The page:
An Object of Beauty by Steve Martin
“Great paintings live on because they’re not quite explicable.” says Steve Martin. In “An Object of Beauty” , Steve Martin puts his considerable knowledge of the art world in full display. This novel is part fictional memoir, and part primer on the business of fine art collecting. It takes place in New York City and covers a period from about 1997 through 2008.
The novel is narrated by Daniel Franks, a writer for art world publications but who is really a stand in for Martin. The main character is Lacey Yeager, who is young, ambitious, gorgeous, quick witted and morally suspect. We follow her from art school to an internship at Sotheby’s, to working for a private art dealer to opening her own art gallery. Lacey is a master manipulator of men. She has Daniel Franks in her thrall throughout the book. Lacey sleeps with every man she meets, except Franks. She commits fraud for personal monetary gain, spies on competitors, and makes the big time.
The art market is booming along with the housing bubble in the early 2000s with money coming in from Russia and China. But as they say what goes up must come down as her career slides in the collapse of Wall Street and the subsequent drying up of the big money. As Martin states: “Art as an aesthetic principle was supported by thousands of years of discernment and psychic rewards, but art as a commodity was held up by air. The loss of confidence that affected banks and financial instruments was now affecting art as well.”
As we go through the book the works of art that Martin is talking about are displayed in full color inserts so that we can better appreciate them.
Steve Martin is an American actor, comedian, author, playwright, producer, musician and composer, and an avid art collector. I knew he was funny but had no idea he was such a good writer. I thoroughly enjoyed this book.
A History of the World in 100 Objects, by Neil MacGregor
If you’ve ever wanted to visit the British Museum but couldn’t afford the airfare, now you don’t have too. Neil Macgregor, Director of the British Museum brings it to you in his new book.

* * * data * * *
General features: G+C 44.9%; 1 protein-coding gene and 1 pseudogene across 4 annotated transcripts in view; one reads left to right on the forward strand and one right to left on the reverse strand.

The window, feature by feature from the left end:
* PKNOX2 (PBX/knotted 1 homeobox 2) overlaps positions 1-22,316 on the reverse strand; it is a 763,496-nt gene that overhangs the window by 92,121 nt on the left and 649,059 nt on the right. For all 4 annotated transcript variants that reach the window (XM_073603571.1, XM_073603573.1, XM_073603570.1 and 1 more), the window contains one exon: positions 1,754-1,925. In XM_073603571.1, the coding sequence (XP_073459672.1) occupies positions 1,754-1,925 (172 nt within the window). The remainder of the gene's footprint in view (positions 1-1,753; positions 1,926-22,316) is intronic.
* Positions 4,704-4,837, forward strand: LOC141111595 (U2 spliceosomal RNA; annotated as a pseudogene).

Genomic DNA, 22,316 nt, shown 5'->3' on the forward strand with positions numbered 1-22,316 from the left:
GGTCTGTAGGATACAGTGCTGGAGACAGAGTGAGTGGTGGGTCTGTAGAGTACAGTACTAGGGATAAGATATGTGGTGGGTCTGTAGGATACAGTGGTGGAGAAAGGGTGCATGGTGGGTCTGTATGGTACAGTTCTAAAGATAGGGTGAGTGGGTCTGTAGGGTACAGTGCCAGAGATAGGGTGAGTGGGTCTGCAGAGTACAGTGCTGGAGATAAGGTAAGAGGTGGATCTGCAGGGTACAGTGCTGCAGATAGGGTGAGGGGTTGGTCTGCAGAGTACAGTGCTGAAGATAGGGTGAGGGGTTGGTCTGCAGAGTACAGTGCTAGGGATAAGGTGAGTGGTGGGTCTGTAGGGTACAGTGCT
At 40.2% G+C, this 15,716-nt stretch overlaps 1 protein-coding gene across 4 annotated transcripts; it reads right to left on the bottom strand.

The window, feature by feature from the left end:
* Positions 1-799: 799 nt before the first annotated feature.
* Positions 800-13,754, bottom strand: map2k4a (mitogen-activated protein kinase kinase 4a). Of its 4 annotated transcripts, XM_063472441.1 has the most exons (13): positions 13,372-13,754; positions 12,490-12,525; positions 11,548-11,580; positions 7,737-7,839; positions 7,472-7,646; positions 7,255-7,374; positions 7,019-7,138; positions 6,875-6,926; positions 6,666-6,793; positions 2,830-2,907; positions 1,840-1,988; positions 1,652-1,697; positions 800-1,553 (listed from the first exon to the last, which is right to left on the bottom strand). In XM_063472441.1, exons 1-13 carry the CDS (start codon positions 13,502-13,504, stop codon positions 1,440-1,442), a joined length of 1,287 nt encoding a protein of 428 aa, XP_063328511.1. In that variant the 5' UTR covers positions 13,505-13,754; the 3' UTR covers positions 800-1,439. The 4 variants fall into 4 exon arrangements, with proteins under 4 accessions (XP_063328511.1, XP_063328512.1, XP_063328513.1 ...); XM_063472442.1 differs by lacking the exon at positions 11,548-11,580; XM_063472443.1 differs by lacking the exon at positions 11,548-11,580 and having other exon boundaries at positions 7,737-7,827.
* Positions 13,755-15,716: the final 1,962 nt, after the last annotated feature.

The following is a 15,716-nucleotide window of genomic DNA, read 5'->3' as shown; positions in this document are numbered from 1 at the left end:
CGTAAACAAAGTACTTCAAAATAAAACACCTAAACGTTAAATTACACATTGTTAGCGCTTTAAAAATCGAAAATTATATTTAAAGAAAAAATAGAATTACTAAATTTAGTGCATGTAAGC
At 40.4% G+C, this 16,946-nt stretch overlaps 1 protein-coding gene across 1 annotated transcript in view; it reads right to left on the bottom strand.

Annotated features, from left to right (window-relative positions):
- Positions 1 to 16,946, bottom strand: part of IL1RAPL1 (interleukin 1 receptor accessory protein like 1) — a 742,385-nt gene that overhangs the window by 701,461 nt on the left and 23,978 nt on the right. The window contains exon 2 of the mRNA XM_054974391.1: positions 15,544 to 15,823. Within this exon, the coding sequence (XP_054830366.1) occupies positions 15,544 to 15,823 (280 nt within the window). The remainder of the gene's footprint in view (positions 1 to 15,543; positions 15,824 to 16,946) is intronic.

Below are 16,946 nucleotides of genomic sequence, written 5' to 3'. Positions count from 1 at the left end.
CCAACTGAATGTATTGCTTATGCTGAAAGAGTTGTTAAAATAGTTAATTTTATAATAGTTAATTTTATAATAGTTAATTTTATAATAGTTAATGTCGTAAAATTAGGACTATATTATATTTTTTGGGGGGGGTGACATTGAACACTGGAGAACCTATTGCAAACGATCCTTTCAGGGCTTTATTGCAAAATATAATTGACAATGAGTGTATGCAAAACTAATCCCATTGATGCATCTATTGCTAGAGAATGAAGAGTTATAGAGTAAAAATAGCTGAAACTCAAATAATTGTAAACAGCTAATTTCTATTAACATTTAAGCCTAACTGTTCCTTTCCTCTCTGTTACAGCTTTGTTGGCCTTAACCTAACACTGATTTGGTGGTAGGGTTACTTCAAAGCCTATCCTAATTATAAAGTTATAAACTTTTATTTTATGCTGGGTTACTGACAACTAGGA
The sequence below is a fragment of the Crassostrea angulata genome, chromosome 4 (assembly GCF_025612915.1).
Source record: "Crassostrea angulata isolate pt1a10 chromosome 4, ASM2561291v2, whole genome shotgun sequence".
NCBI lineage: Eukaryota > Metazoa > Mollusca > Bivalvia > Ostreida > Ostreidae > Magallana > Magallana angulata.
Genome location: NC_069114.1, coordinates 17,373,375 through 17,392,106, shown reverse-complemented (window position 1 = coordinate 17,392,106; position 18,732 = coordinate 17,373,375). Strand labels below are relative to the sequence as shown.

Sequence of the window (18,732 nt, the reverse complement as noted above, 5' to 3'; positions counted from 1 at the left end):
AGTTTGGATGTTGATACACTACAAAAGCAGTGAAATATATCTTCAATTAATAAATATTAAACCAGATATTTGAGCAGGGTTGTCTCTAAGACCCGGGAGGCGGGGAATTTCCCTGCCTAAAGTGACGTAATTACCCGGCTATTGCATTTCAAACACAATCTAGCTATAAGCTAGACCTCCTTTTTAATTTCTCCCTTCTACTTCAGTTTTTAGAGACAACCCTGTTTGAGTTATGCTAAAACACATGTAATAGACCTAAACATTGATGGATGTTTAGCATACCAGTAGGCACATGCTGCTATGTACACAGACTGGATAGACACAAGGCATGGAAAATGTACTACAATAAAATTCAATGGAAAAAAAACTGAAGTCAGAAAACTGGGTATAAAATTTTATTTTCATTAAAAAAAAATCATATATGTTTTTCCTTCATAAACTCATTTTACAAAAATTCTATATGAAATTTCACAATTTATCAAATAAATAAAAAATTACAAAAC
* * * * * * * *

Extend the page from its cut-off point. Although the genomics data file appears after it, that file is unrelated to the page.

Here are 100 carefully selected objects that represent the sum total of the progress of Humanity. All the major civilizations of the world are represented here, including Meso America (Olmec, Maya, Aztec) ; South America (Paracas, Moshe, Inca); Europe (Celts, Minoans, Athenians, Romans, Byzantium, Ottoman-Turks); the Tigris-Euphrates river valley(Sumerians, Assyrians, Lydians, Persians); Egypt and Nile delta (Ancient Egyptians); Africa (Kushites, Oba, Kilwa, Ife); Indus Valley (Gupta, Orissan, Mughal); and China (Zhou, Confucian, Han, Tang, and Ming Dynasties, Mongolia, Timurid Empire, Quig Dynasty). All of the objects are either works of art or tools that look like works of art. Some are very well known like the Rosetta Stone, Ming Vases, Beowulf’s Helmet, and The Easter Island Statues. All the world’s great religions are profiled including Buddhism, Confucianism, Judaism, Hinduism, Zoroastrianism, and Christianity.
In each of 100 short chapters, MacGregor writes a brief description and history of each object, which keeps the book from getting long and boring. Photographs of the objects are beautifully rendered against mostly black backgrounds. Also included is a brief paragraph from experts in their various fields such as Archaeology, Linguistics, Ancient Literature, etc.
Here is an example of one of the interesting things one could learn from this book. This passage refers to Marco Polo and his first encounter with now world famous Chinese Ceramics:
“One of the Startling things he had seen was Porcelain; indeed, the very word ‘porcelain’ comes to us from Marco Polo’s description of his travels in Qubilai Khan China. The Italian porcellana, little piglet, is a slang word for cowry shells, which do indeed look a little like curled-up piglets. And the only thing that Marco Polo could think of to give his readers an idea of the shell-like sheen of the hard, fine ceramics that he saw in China was a cowry shell, a porcellana. And so we’ve called it ‘little piglets’ porcelain, ever since –this is if we’re not just calling it ‘china’.
A book that is very worth your while.
The Lady in Gold, by Anne-Marie O’Connor